Killer Klowns From Outer Space (1988) has always been an outlier. The filmmakers took a shoestring budget of less than two million dollars and made a film that would gross well over forty million. Hot on the heels of the groundbreaking horror-comedy Evil Dead 2 (1987) Killer Klowns had some big shoes (no pun intended) to fill in the genre. Horror-Comedy has always been hugely important to me, as well as being a gateway to regular horror films, I’ve forged many great friendships over love of cheesy schlock from the 80s, I would even go as far to say horror-comedy changed how I viewed film as a whole.
The first time I watched Killer Klowns is what I would consider an ideal scenario for this type of film: a film that’s very funny on it's own, but bringing a few friends to riff with during the rare moments where jokes fail to land. I remember being surprised by the quality of the special effects, especially considering the film’s budget and genre: the “Klowns” (aliens that resemble deformed version of the docile earth-clown) are genuinely unsettling to look at, a combination of rubber masks and puppetry make these abominations almost feel alive in a very uncanny sort of way. In addition, the Klowns’ paraphernalia was all very detailed and well designed, even if only appearing on screen briefly.
Comparisons can be drawn to Stephen King’s IT (1986) as both involve killer extraterrestrial creatures that look like clowns, but the similarities largely end there. IT, despite having funny moments, largely takes the subject matter seriously, Killer Klowns does not take itself seriously, even for a moment, and that’s what makes it so beloved by so many. I previously praised the design of the Klowns, but they’re not the only special effects marvel on display, despite being cartoonish, the death scenes are memorable, as the Klowns liquify their victims, leaving behind nothing but a bloody skeleton wrapped in cotton candy. And the humor in this film is top notch, the supporting characters the Terenzi Brothers (portrayed by Michale Seigal and Peter Licassi) are standouts, delivering gag after gag effectively. The cast and crew clearly had fun making this film, which I think is important to producing an enjoyable movie. The film isn’t perfect, no film is. Notable issues include occasional sub-par acting and a fairly routine plot. However, I can somewhat excuse these flaws as strength, as it’s a lot more fun to see a bad actor hamming it up than a good actor embarrassing himself (see: John Travolta) Overall I recommend this film wholeheartedly, it’s considered a cult classic for all the right reasons, it would make for an amazing movie night with a handful of friends, but it is strong enough to stand on its own as an experience. Killer Klowns from outer space is available for free from Youtube movies and is more than worth your time.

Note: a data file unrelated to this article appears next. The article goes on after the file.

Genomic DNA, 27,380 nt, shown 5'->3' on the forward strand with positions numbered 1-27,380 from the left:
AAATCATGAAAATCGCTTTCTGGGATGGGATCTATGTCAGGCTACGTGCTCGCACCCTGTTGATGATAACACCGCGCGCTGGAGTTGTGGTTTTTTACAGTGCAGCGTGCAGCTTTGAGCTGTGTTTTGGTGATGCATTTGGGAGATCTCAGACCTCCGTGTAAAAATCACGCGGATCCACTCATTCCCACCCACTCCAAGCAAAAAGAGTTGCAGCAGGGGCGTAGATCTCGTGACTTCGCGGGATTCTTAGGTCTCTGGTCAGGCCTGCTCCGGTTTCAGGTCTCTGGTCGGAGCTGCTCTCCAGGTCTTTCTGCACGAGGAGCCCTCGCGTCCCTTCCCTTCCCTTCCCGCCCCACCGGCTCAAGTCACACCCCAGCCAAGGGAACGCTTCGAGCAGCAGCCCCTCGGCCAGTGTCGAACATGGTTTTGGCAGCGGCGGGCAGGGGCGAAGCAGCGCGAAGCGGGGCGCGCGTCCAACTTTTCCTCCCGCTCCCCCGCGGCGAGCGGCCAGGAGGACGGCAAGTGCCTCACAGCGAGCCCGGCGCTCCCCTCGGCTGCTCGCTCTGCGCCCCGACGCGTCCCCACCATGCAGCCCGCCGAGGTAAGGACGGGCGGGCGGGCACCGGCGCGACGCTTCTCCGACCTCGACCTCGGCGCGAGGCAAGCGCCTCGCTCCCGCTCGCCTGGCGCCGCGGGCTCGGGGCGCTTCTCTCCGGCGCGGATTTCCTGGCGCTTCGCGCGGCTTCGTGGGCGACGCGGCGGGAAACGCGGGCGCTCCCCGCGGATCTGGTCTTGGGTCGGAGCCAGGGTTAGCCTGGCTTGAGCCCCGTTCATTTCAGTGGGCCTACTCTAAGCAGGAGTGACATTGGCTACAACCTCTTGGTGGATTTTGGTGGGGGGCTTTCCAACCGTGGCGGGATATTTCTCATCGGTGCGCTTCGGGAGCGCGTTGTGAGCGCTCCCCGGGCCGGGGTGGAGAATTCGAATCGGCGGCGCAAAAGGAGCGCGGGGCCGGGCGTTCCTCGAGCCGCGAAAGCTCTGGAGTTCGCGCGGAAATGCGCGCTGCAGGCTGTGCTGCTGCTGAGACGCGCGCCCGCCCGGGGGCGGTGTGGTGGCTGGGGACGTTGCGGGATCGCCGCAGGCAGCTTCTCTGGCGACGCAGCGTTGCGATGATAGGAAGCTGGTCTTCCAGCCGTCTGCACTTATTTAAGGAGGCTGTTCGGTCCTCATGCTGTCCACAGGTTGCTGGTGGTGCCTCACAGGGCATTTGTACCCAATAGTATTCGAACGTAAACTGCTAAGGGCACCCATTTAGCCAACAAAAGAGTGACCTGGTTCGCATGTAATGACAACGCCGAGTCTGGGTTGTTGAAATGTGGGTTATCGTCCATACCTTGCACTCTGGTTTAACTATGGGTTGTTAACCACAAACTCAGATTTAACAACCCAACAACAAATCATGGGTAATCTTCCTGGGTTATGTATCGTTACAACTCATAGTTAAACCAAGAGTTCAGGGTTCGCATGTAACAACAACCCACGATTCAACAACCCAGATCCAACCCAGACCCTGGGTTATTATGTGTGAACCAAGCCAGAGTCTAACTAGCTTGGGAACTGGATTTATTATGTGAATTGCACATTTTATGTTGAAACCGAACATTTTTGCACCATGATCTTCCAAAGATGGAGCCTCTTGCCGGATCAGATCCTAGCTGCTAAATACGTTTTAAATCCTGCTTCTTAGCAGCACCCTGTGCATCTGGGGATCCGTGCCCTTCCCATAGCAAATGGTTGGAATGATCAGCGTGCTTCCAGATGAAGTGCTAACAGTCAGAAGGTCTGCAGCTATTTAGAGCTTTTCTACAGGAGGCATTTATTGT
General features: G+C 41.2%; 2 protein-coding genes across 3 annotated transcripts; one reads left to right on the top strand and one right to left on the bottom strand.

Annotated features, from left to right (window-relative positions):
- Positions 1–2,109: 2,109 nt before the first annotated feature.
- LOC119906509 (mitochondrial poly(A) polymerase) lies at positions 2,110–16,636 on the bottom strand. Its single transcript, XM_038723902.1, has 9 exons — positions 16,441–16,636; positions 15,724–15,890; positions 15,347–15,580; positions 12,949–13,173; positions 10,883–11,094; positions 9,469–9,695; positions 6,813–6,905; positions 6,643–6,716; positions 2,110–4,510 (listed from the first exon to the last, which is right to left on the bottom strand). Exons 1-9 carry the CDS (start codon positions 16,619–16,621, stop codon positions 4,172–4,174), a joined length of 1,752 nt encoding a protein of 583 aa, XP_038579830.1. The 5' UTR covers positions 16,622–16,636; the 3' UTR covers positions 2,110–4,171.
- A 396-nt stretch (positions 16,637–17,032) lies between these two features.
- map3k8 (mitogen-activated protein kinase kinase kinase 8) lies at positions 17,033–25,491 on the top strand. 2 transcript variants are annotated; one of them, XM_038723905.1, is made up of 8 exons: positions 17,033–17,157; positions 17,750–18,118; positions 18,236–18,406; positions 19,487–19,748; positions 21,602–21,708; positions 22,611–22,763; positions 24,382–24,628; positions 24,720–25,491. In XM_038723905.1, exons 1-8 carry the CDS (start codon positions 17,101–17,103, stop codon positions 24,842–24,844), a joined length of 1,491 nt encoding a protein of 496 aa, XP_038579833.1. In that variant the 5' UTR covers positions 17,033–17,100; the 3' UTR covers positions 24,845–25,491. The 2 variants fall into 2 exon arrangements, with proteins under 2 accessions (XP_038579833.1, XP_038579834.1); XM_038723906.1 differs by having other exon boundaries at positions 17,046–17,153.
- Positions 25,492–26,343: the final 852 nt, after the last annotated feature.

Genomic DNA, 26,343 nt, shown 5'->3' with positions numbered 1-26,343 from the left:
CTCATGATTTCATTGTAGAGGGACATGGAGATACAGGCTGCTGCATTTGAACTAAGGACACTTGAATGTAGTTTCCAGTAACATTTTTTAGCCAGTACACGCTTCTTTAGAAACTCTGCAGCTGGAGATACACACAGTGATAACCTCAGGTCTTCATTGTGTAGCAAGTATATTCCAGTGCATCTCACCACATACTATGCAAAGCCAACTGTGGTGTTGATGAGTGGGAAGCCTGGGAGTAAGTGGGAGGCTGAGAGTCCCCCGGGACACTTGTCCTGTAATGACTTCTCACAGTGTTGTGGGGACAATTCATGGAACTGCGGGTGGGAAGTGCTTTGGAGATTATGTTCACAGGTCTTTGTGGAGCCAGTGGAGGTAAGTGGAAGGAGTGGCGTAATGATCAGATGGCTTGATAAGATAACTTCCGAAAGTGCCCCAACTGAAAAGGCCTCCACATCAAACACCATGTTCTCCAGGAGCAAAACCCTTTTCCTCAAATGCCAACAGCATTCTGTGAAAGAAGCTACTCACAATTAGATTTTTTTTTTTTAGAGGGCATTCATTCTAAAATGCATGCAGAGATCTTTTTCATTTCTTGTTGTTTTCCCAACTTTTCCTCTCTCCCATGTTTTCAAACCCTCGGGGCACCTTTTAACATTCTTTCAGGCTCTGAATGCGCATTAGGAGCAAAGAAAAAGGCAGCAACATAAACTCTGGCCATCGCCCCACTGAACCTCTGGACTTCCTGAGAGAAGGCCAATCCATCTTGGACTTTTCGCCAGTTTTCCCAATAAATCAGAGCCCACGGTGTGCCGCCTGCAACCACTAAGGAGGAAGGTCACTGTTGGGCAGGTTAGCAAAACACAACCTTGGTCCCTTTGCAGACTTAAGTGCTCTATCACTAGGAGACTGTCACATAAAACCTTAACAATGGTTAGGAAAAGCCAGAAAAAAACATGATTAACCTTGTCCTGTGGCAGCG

Metal Gear Solid 3: Snake Eater (2004) is widely considered a landmark game. The third entry in Hideo Kojima’s legendary Metal Gear Solid series, Snake Eater had a lot to live up to, and it largely succeeded. I was late to the party with Metal Gear: I didn’t get into the series until over twenty years after its first entry, as a result: the games, once hardware-pushing marvels, didn’t impress me from a technological standpoint, however, the series’s stunning story and voice acting blew me away, and they quickly became some of my favorite games of all time.